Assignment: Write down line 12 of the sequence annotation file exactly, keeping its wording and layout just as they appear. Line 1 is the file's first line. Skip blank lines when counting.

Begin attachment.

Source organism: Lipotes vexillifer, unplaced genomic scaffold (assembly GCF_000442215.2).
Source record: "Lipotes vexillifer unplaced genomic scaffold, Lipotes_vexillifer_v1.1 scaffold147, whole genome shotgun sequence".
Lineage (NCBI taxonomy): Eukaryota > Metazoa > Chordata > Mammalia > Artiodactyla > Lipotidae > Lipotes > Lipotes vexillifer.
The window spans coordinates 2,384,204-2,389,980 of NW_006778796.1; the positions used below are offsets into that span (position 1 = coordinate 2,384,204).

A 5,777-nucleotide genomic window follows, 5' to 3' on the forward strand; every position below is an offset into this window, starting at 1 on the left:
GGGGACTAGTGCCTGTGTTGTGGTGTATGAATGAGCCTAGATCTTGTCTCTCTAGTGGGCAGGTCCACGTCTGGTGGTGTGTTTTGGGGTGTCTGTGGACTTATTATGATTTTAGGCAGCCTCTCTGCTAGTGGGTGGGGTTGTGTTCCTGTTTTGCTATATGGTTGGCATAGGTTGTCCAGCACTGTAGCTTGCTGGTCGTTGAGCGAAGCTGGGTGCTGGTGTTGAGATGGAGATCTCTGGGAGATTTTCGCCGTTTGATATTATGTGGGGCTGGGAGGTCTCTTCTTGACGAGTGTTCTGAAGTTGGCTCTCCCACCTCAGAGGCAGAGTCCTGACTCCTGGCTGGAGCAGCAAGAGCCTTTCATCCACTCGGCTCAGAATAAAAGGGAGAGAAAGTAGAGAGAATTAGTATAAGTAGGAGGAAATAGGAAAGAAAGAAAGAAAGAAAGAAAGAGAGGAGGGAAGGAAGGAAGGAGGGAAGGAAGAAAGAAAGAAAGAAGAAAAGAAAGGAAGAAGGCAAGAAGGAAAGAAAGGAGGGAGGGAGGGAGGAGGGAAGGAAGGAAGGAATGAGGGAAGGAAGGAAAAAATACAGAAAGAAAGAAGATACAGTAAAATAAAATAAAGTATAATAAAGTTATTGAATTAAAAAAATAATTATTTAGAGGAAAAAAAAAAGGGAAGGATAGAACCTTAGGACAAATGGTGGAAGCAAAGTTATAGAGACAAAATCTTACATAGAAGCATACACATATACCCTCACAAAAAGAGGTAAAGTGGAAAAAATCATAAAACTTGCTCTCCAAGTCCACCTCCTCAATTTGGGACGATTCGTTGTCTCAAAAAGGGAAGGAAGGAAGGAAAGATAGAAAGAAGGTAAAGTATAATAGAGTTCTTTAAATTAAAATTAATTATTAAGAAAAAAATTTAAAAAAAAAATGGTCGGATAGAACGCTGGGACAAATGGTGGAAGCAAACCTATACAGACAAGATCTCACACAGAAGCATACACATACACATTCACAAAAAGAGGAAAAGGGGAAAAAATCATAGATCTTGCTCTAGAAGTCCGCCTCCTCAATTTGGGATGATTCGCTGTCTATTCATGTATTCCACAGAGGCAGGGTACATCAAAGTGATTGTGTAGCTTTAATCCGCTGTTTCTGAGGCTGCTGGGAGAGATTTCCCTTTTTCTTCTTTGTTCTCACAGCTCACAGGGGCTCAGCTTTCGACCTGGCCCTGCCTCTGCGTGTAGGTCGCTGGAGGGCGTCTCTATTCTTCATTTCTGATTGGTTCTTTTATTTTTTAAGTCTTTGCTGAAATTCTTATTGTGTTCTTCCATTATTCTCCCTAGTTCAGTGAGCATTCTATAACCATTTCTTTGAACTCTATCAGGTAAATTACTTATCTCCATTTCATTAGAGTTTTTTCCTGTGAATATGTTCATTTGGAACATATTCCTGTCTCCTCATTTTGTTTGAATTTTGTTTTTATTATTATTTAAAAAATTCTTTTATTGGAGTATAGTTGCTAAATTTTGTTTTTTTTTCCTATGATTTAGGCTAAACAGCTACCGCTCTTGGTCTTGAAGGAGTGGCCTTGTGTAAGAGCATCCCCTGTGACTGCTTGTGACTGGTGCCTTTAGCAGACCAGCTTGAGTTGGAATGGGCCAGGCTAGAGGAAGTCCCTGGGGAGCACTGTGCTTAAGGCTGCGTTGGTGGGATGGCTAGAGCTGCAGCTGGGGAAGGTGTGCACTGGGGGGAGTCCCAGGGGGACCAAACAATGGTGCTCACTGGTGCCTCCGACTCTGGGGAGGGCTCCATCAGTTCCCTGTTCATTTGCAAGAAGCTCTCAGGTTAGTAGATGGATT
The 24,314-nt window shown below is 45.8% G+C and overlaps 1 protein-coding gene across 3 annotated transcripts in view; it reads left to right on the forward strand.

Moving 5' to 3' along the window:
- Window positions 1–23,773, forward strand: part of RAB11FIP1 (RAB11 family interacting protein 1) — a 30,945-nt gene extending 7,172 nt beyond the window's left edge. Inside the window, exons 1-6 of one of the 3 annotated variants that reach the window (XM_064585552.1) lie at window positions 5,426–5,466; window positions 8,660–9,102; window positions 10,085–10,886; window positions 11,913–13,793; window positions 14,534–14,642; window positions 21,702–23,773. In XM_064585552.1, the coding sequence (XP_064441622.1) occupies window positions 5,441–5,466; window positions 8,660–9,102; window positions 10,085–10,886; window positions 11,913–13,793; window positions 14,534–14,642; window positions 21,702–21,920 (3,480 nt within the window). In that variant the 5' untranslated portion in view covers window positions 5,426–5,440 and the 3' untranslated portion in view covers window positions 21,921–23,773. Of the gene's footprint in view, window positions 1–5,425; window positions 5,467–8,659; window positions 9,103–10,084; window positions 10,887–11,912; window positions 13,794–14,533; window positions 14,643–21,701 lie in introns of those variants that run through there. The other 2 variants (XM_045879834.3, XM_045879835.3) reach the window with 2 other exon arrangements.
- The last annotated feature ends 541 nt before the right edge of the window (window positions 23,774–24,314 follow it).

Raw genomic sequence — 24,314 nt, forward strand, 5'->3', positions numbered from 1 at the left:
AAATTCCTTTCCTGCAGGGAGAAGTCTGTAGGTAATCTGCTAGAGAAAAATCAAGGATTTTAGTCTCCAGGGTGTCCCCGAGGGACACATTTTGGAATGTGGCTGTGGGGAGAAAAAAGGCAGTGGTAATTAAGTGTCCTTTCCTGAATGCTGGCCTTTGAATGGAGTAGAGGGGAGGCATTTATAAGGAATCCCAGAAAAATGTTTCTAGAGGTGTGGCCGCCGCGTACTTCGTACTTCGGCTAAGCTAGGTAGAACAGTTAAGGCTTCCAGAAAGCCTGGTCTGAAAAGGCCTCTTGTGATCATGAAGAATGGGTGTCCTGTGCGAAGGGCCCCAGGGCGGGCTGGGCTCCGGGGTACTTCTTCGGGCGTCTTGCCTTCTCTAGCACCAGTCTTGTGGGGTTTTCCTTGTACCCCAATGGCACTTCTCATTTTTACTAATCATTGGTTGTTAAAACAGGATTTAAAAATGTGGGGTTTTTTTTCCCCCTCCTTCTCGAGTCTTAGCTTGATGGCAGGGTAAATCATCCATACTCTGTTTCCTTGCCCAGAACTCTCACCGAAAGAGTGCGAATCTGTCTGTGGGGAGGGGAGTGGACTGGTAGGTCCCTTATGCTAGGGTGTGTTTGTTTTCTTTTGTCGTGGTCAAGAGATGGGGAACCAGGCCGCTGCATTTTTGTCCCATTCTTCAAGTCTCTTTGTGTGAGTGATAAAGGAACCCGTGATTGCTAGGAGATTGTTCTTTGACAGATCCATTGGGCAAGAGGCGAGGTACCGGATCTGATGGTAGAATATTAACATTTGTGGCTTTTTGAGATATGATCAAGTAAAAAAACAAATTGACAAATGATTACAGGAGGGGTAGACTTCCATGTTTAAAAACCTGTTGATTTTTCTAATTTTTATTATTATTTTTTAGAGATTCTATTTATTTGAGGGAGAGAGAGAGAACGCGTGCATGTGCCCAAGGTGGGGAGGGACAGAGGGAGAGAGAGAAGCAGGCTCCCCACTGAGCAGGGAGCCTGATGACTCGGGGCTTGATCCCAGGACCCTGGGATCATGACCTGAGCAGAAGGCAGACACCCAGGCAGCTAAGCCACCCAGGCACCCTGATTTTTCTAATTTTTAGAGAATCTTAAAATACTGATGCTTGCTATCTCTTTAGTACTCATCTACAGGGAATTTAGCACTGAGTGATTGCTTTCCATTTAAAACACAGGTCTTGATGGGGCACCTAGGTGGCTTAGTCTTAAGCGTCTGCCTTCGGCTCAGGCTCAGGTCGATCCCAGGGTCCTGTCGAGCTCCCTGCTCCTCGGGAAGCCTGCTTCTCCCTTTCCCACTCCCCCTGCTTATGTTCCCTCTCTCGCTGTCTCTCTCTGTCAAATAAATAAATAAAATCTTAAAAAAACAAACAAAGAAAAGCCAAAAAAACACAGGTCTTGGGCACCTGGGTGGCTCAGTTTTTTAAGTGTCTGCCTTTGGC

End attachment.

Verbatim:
AAATTCCTTTCCTGCAGGGAGAAGTCTGTAGGTAATCTGCTAGAGAAAAATCAAGGATTTTAGTCTCCAGGGTGTCCCCGAGGGACACATTTTGGAATGTGGCTGTGGGGAGAAAAAAGGCAGTGGTAATTAAGTGTCCTTTCCTGAATGCTGGCCTTTGAATGGAGTAGAGGGGAGGCATTTATAAGGAATCCCAGAAAAATGTTTCTAGAGGTGTGGCCGCCGCGTACTTCGTACTTCGGCTAAGCTAGGTAGAACAGTTAAGGCTTCCAGAAAGCCTGGTCTGAAAAGGCCTCTTGTGATCATGAAGAATGGGTGTCCTGTGCGAAGGGCCCCAGGGCGGGCTGGGCTCCGGGGTACTTCTTCGGGCGTCTTGCCTTCTCTAGCACCAGTCTTGTGGGGTTTTCCTTGTACCCCAATGGCACTTCTCATTTTTACTAATCATTGGTTGTTAAAACAGGATTTAAAAATGTGGGGTTTTTTTTCCCCCTCCTTCTCGAGTCTTAGCTTGATGGCAGGGTAAATCATCCATACTCTGTTTCCTTGCCCAGAACTCTCACCGAAAGAGTGCGAATCTGTCTGTGGGGAGGGGAGTGGACTGGTAGGTCCCTTATGCTAGGGTGTGTTTGTTTTCTTTTGTCGTGGTCAAGAGATGGGGAACCAGGCCGCTGCATTTTTGTCCCATTCTTCAAGTCTCTTTGTGTGAGTGATAAAGGAACCCGTGATTGCTAGGAGATTGTTCTTTGACAGATCCATTGGGCAAGAGGCGAGGTACCGGATCTGATGGTAGAATATTAACATTTGTGGCTTTTTGAGATATGATCAAGTAAAAAAACAAATTGACAAATGATTACAGGAGGGGTAGACTTCCATGTTTAAAAACCTGTTGATTTTTCTAATTTTTATTATTATTTTTTAGAGATTCTATTTATTTGAGGGAGAGAGAGAGAACGCGTGCATGTGCCCAAGGTGGGGAGGGACAGAGGGAGAGAGAGAAGCAGGCTCCCCACTGAGCAGGGAGCCTGATGACTCGGGGCTTGATCCCAGGACCCTGGGATCATGACCTGAGCAGAAGGCAGACACCCAGGCAGCTAAGCCACCCAGGCACCCTGATTTTTCTAATTTTTAGAGAATCTTAAAATACTGATGCTTGCTATCTCTTTAGTACTCATCTACAGGGAATTTAGCACTGAGTGATTGCTTTCCATTTAAAACACAGGTCTTGATGGGGCACCTAGGTGGCTTAGTCTTAAGCGTCTGCCTTCGGCTCAGGCTCAGGTCGATCCCAGGGTCCTGTCGAGCTCCCTGCTCCTCGGGAAGCCTGCTTCTCCCTTTCCCACTCCCCCTGCTTATGTTCCCTCTCTCGCTGTCTCTCTCTGTCAAATAAATAAATAAAATCTTAAAAAAACAAACAAAGAAAAGCCAAAAAAACACAGGTCTTGGGCACCTGGGTGGCTCAGTTTTTTAAGTGTCTGCCTTTGGC